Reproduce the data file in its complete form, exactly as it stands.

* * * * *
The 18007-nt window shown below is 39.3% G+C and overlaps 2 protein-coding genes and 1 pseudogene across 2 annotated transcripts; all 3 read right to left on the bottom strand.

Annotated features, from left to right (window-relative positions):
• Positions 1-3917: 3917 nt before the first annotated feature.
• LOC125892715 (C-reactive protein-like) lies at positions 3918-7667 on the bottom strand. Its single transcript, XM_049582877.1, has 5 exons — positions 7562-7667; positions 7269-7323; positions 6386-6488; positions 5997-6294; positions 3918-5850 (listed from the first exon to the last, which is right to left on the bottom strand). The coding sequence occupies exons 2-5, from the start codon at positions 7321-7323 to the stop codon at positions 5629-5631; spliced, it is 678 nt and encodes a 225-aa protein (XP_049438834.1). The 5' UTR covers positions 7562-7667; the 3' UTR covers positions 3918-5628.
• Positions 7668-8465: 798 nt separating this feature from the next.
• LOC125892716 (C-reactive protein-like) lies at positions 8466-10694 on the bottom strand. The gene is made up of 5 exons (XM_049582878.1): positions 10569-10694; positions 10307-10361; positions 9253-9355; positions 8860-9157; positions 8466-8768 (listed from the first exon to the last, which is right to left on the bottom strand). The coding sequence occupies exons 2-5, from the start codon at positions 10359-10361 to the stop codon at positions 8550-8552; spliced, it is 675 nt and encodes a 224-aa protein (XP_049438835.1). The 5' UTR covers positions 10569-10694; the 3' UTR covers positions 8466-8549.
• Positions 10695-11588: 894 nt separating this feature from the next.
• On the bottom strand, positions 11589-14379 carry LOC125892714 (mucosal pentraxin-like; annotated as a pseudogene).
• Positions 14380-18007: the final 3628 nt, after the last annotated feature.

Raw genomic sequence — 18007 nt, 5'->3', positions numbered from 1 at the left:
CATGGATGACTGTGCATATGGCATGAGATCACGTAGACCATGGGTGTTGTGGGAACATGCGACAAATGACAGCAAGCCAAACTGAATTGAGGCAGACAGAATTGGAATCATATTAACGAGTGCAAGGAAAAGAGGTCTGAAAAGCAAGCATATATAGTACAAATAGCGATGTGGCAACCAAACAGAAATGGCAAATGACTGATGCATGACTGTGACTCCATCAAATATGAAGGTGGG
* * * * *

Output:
The 18007-nt window shown below is 39.3% G+C and overlaps 2 protein-coding genes and 1 pseudogene across 2 annotated transcripts; all 3 read right to left on the bottom strand.

Annotated features, from left to right (window-relative positions):
• Positions 1-3917: 3917 nt before the first annotated feature.
• LOC125892715 (C-reactive protein-like) lies at positions 3918-7667 on the bottom strand. Its single transcript, XM_049582877.1, has 5 exons — positions 7562-7667; positions 7269-7323; positions 6386-6488; positions 5997-6294; positions 3918-5850 (listed from the first exon to the last, which is right to left on the bottom strand). The coding sequence occupies exons 2-5, from the start codon at positions 7321-7323 to the stop codon at positions 5629-5631; spliced, it is 678 nt and encodes a 225-aa protein (XP_049438834.1). The 5' UTR covers positions 7562-7667; the 3' UTR covers positions 3918-5628.
• Positions 7668-8465: 798 nt separating this feature from the next.
• LOC125892716 (C-reactive protein-like) lies at positions 8466-10694 on the bottom strand. The gene is made up of 5 exons (XM_049582878.1): positions 10569-10694; positions 10307-10361; positions 9253-9355; positions 8860-9157; positions 8466-8768 (listed from the first exon to the last, which is right to left on the bottom strand). The coding sequence occupies exons 2-5, from the start codon at positions 10359-10361 to the stop codon at positions 8550-8552; spliced, it is 675 nt and encodes a 224-aa protein (XP_049438835.1). The 5' UTR covers positions 10569-10694; the 3' UTR covers positions 8466-8549.
• Positions 10695-11588: 894 nt separating this feature from the next.
• On the bottom strand, positions 11589-14379 carry LOC125892714 (mucosal pentraxin-like; annotated as a pseudogene).
• Positions 14380-18007: the final 3628 nt, after the last annotated feature.

Raw genomic sequence — 18007 nt, 5'->3', positions numbered from 1 at the left:
CATGGATGACTGTGCATATGGCATGAGATCACGTAGACCATGGGTGTTGTGGGAACATGCGACAAATGACAGCAAGCCAAACTGAATTGAGGCAGACAGAATTGGAATCATATTAACGAGTGCAAGGAAAAGAGGTCTGAAAAGCAAGCATATATAGTACAAATAGCGATGTGGCAACCAAACAGAAATGGCAAATGACTGATGCATGACTGTGACTCCATCAAATATGAAGGTGGG